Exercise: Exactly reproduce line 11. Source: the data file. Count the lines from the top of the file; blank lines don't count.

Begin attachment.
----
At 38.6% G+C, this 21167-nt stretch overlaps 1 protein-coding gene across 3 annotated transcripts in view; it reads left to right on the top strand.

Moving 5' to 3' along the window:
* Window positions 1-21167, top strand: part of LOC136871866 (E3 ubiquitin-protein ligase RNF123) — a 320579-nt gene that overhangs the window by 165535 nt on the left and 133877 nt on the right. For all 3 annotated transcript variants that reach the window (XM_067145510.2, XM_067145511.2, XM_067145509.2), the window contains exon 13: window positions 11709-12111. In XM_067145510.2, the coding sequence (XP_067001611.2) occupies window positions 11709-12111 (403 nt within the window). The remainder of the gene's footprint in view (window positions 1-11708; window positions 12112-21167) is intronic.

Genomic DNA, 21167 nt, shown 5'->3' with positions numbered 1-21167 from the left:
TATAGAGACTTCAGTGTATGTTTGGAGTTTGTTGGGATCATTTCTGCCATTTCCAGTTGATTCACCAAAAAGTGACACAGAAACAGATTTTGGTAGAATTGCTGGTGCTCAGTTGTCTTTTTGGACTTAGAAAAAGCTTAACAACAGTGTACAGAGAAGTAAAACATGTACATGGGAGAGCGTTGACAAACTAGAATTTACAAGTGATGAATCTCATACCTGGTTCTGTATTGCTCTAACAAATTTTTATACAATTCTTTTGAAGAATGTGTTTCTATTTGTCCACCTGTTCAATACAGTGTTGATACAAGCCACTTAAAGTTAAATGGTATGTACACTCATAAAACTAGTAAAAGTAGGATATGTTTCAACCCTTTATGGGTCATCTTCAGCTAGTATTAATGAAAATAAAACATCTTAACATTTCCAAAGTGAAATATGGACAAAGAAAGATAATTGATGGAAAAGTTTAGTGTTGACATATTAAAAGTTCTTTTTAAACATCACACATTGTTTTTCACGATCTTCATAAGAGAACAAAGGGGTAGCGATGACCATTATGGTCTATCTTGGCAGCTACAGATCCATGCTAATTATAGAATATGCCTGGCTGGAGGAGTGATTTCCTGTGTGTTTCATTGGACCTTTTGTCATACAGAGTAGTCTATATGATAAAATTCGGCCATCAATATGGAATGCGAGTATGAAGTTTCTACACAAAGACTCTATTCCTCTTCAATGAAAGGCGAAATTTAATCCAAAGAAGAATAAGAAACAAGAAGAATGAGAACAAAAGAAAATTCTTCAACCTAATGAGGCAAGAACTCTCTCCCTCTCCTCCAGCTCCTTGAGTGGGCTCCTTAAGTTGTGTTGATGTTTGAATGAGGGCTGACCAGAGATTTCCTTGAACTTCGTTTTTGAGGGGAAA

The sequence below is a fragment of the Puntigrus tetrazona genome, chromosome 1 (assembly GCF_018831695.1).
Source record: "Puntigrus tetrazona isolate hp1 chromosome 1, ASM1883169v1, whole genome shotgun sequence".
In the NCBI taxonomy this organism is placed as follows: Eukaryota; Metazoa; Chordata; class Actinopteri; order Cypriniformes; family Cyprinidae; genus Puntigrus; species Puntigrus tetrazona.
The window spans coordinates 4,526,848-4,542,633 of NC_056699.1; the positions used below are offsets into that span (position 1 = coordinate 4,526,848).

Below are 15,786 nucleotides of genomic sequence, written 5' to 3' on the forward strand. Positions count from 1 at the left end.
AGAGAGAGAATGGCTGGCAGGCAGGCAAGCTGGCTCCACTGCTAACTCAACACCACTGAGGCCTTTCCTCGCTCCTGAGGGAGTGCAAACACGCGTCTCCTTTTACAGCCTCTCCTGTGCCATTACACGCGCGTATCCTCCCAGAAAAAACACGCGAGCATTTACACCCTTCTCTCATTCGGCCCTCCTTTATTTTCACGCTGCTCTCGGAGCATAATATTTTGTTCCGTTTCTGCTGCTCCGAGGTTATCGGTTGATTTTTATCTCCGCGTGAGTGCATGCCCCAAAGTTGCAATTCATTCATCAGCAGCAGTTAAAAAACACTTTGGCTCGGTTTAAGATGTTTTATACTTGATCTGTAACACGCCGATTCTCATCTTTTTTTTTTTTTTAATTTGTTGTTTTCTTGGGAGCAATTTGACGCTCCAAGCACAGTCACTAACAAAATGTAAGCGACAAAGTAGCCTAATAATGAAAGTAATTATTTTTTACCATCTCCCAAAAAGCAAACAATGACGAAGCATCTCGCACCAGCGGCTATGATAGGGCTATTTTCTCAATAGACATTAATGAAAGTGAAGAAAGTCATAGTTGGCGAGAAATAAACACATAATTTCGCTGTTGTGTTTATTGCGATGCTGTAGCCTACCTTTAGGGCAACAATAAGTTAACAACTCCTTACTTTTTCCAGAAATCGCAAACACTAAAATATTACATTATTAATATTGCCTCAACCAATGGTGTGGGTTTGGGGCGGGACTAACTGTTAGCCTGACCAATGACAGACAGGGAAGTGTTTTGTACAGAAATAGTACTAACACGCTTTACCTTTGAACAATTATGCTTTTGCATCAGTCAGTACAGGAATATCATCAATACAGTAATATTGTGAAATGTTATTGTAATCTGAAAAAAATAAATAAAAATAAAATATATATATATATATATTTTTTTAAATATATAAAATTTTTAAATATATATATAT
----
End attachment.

AGAGAGAGAATGGCTGGCAGGCAGGCAAGCTGGCTCCACTGCTAACTCAACACCACTGAGGCCTTTCCTCGCTCCTGAGGGAGTGCAAACACGCGTCTCCTTTTACAGCCTCTCCTGTGCCATTACACGCGCGTATCCTCCCAGAAAAAACACGCGAGCATTTACACCCTTCTCTCATTCGGCCCTCCTTTATTTTCACGCTGCTCTCGGAGCATAATATTTTGTTCCGTTTCTGCTGCTCCGAGGTTATCGGTTGATTTTTATCTCCGCGTGAGTGCATGCCCCAAAGTTGCAATTCATTCATCAGCAGCAGTTAAAAAACACTTTGGCTCGGTTTAAGATGTTTTATACTTGATCTGTAACACGCCGATTCTCATCTTTTTTTTTTTTTTAATTTGTTGTTTTCTTGGGAGCAATTTGACGCTCCAAGCACAGTCACTAACAAAATGTAAGCGACAAAGTAGCCTAATAATGAAAGTAATTATTTTTTACCATCTCCCAAAAAGCAAACAATGACGAAGCATCTCGCACCAGCGGCTATGATAGGGCTATTTTCTCAATAGACATTAATGAAAGTGAAGAAAGTCATAGTTGGCGAGAAATAAACACATAATTTCGCTGTTGTGTTTATTGCGATGCTGTAGCCTACCTTTAGGGCAACAATAAGTTAACAACTCCTTACTTTTTCCAGAAATCGCAAACACTAAAATATTACATTATTAATATTGCCTCAACCAATGGTGTGGGTTTGGGGCGGGACTAACTGTTAGCCTGACCAATGACAGACAGGGAAGTGTTTTGTACAGAAATAGTACTAACACGCTTTACCTTTGAACAATTATGCTTTTGCATCAGTCAGTACAGGAATATCATCAATACAGTAATATTGTGAAATGTTATTGTAATCTGAAAAAAATAAATAAAAATAAAATATATATATATATATATTTTTTTAAATATATAAAATTTTTAAATATATATATAT